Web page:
Electronic Surveillance and Law Enforcement Access

Last week, the Ninth Circuit held in United States v. Wilson, No. 18-50440, 2021 WL 4270847, that a law enforcement officer violated a criminal defendant’s Fourth Amendment rights when he opened images attached to the defendant’s emails without a warrant, even though the images had previously been flagged as child sexual abuse materials (“CSAM”) by Google’s automated CSAM-detection software.  The court based its ruling on the private search exception to the Fourth Amendment, which permits law enforcement to conduct a warrantless search only to the extent the search was previously conducted by a private party.  Because no individual at Google actually opened and viewed the images flagged as CSAM, the court held that law enforcement “exceeded the scope of the antecedent private search,” thereby “exceed[ing] the limits of the private search exception.”  Op. at 20-21.

Continue Reading Ninth Circuit’s Interpretation of Private Search Exception to the Fourth Amendment Contributes to “Growing Tension” Among Circuit Courts

On March 31st, Washington Governor Jay Inslee signed into law SB 6280, a bill aimed at regulating state and local government agencies’ use of facial recognition services.  An overview of the law’s provisions can be found here.

Notably, Governor Inslee vetoed Section 10 of the bill, which aimed to establish a legislative

On March 12, 2020, Washington’s state legislature passed SB 6280, a bill that will regulate state and local government agencies’ use of facial recognition services (“FRS’s”).  The bill aims to create a legal framework by which agencies may use FRS’s to the benefit of society (for example, by assisting agencies in locating missing or deceased persons), but prohibits uses that “threaten our democratic freedoms and put our civil liberties at risk.”
Continue Reading Washington State Passes Bill Limiting Government Use of Facial Recognition

In August 2018, the Government of Australia unveiled a new proposed bill that would grant the county’s national security and law enforcement agencies additional powers when confronting encrypted communications and devices. The text of the draft Telecommunications and Other Legislation Amendment (Assistance and Access) Bill 2018 (the “Assistance and Access Bill” or the “Bill”) states that the purpose is “to secure critical assistance from the communications industry and enable law enforcement to effectively investigate serious crimes in the digital era.”

The Assistance and Access Bill, if enacted, could affect a wide range of service providers both in and outside of Australia.
Continue Reading Australia Proposes New Encryption Legislation

Covington’s Alex Berengaut and Kate Goodloe today hosted a webinar on the Clarifying Lawful Overseas Use of Data (“CLOUD”) Act.  The CLOUD Act was signed into law in March and creates a new framework for government access to data held by technology companies worldwide.  The webinar, hosted with DataGuidance, is available here.  The webinar

In a decision that defines how the Fourth Amendment applies to information collected in the digital age, the Supreme Court today held that police must use a warrant to obtain from a cell phone company records that detail the location and movements of a cell phone user.  The opinion in Carpenter v. United States limits the application of the third-party doctrine, holding that a warrant is required when an individual “has a legitimate privacy interest in records held by a third party.”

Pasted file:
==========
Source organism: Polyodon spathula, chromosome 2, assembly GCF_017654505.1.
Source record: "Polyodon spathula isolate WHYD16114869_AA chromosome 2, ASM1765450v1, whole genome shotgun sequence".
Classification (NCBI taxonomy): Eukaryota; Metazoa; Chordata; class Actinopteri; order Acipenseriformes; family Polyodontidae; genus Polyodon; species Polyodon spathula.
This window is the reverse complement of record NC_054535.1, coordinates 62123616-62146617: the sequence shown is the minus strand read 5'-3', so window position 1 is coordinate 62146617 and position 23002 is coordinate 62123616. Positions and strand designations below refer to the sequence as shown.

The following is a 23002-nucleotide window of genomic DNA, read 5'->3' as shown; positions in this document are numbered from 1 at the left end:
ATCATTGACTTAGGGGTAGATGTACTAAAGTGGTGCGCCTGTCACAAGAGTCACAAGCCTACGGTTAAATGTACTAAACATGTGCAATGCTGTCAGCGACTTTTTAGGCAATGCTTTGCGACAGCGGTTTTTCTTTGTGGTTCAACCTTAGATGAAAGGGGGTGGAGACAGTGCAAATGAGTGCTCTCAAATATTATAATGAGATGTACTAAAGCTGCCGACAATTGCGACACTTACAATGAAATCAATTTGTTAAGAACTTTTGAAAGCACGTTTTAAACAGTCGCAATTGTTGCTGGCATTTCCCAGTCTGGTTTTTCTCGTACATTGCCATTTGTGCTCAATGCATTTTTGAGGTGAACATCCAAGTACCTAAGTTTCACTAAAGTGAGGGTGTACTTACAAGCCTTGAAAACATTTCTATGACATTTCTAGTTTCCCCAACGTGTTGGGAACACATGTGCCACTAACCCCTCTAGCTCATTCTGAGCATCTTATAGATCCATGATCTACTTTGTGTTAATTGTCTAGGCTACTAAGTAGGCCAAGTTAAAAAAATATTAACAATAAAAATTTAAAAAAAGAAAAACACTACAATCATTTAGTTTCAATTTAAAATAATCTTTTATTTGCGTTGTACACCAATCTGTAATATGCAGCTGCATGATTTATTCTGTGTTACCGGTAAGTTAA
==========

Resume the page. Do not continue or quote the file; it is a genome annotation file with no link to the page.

The 5-4 decision, written by Chief Justice John Roberts, emphasizes the sensitivity of cell phone location information, which the Court described as “deeply revealing” because of its “depth, breadth, and comprehensive reach, and the inescapable and automatic nature of its collection.”  Given its nature, “the fact that such information is gathered by a third party does not make it any less deserving of Fourth Amendment protection,” the Court held.
Continue Reading Supreme Court’s Carpenter Decision Requires Warrant for Cell Phone Location Data


Two federal appellate courts are taking sharply different views on whether—and why—government agents must have some amount of suspicion to conduct forensic searches of electronic devices seized at the border.

The Fourth Circuit on May 9, 2018, held that government agents must have reasonable suspicion to conduct forensic searches of cell phones seized at the

By Lauren Moxley

Today, the Supreme Court released its decision in Byrd v. United States.  The Court held that under the Fourth Amendment, a driver of a rental vehicle can challenge a search of the vehicle even if he is not listed as an authorized driver on the rental agreement.

The case began in

Last summer, Marcus Hutchins, the security researcher who stopped the “WannaCry” malware attack, was arrested and charged for his role in allegedly creating and conspiring to sell a different piece of malware, known as Kronos.  As we have previously discussed on this blog, however, the indictment was notable for its lack of allegations connecting Hutchins

On March 23, 2018, Congress passed, and President Trump signed into law, the Clarifying Lawful Overseas Use of Data (“CLOUD”) Act, which creates a new framework for government access to data held by technology companies worldwide.

The CLOUD Act, enacted as part of the Consolidated Appropriations Act, has two components.

Part I:  Extraterritorial Reach